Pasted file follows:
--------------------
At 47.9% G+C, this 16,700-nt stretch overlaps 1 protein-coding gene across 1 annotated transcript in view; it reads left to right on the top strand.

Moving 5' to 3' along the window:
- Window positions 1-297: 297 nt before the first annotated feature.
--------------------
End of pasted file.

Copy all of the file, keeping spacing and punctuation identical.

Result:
At 47.9% G+C, this 16,700-nt stretch overlaps 1 protein-coding gene across 1 annotated transcript in view; it reads left to right on the top strand.

Moving 5' to 3' along the window:
- Window positions 1-297: 297 nt before the first annotated feature.